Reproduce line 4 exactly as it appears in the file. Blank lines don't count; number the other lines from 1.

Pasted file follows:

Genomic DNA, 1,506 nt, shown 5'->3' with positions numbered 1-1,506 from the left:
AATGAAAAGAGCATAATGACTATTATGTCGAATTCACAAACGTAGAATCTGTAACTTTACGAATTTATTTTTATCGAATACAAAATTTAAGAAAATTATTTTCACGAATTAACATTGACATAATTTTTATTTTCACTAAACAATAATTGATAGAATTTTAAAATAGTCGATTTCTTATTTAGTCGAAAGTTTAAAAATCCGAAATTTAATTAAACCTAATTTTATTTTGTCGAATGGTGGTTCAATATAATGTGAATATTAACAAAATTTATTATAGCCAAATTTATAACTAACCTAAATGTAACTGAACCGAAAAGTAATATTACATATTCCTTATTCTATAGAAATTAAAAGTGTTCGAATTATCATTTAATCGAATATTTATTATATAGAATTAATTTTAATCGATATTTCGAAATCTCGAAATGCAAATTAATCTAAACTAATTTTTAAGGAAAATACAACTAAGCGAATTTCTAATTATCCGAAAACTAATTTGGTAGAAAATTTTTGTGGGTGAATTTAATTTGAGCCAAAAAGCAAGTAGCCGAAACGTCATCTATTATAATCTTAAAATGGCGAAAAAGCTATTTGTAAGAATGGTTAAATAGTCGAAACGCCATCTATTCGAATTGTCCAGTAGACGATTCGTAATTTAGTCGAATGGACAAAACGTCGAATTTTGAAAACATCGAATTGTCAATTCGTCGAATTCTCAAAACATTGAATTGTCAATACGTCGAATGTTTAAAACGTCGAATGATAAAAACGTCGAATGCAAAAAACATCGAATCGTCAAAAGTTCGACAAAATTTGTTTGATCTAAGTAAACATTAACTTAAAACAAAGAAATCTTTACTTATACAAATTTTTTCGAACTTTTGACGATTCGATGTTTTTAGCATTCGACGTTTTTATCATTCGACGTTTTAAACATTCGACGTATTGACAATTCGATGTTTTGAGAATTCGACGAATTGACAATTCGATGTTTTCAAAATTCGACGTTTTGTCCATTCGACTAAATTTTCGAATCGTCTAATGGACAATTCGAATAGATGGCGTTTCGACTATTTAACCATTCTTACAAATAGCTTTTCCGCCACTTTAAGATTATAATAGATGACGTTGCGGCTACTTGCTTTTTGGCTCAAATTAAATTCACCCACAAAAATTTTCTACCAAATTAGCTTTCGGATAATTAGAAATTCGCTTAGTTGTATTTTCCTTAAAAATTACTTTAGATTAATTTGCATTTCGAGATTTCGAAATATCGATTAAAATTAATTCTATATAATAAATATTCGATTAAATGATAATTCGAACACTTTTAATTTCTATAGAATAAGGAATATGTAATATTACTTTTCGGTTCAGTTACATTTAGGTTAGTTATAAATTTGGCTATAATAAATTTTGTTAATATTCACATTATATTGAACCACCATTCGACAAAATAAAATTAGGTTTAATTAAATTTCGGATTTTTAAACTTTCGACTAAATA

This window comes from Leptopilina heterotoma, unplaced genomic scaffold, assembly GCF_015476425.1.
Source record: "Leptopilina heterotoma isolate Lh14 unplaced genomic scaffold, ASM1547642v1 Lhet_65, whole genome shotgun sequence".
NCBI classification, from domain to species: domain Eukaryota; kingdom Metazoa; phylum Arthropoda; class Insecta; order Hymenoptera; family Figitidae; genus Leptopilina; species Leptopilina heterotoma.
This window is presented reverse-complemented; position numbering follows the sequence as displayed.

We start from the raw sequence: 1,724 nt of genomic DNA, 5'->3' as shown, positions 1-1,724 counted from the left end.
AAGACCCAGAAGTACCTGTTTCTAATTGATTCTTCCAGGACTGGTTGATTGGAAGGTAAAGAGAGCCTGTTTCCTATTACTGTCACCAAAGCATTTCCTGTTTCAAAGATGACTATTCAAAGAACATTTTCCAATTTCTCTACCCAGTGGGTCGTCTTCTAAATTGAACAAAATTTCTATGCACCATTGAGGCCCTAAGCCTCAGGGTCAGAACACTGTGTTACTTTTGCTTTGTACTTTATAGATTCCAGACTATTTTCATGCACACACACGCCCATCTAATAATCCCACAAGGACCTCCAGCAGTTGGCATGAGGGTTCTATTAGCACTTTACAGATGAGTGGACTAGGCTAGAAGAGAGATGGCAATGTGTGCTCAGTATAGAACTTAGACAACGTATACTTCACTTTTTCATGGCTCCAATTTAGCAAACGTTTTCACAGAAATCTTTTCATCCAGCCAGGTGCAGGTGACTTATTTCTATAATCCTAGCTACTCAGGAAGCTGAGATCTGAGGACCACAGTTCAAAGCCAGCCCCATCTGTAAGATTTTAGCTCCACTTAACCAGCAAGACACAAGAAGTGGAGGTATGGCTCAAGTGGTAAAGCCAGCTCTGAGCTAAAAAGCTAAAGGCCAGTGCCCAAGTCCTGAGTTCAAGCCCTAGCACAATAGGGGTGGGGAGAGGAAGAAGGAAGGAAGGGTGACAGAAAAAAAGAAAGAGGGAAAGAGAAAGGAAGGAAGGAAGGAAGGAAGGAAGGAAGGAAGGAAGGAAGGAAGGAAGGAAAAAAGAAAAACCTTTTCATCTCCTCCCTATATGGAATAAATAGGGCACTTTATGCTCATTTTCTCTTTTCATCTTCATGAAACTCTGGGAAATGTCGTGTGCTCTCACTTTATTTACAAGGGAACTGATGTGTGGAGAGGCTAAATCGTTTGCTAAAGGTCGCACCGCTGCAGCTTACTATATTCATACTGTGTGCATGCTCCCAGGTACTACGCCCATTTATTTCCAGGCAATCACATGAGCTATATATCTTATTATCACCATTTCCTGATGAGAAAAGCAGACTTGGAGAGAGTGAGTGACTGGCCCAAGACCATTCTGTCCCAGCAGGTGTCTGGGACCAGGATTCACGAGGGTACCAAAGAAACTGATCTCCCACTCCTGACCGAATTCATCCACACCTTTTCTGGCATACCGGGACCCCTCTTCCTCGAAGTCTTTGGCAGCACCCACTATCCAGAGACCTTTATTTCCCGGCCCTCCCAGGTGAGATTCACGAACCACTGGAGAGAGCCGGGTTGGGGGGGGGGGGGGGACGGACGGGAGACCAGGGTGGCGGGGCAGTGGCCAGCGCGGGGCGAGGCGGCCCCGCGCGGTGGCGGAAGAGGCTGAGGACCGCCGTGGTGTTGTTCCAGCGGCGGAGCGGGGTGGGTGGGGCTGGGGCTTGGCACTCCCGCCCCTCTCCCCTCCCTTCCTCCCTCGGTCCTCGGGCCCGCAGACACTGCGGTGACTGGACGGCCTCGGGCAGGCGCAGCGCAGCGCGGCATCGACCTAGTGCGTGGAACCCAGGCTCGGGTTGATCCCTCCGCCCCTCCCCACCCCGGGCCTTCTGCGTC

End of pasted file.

Source record: "Leptopilina heterotoma isolate Lh14 unplaced genomic scaffold, ASM1547642v1 Lhet_65, whole genome shotgun sequence".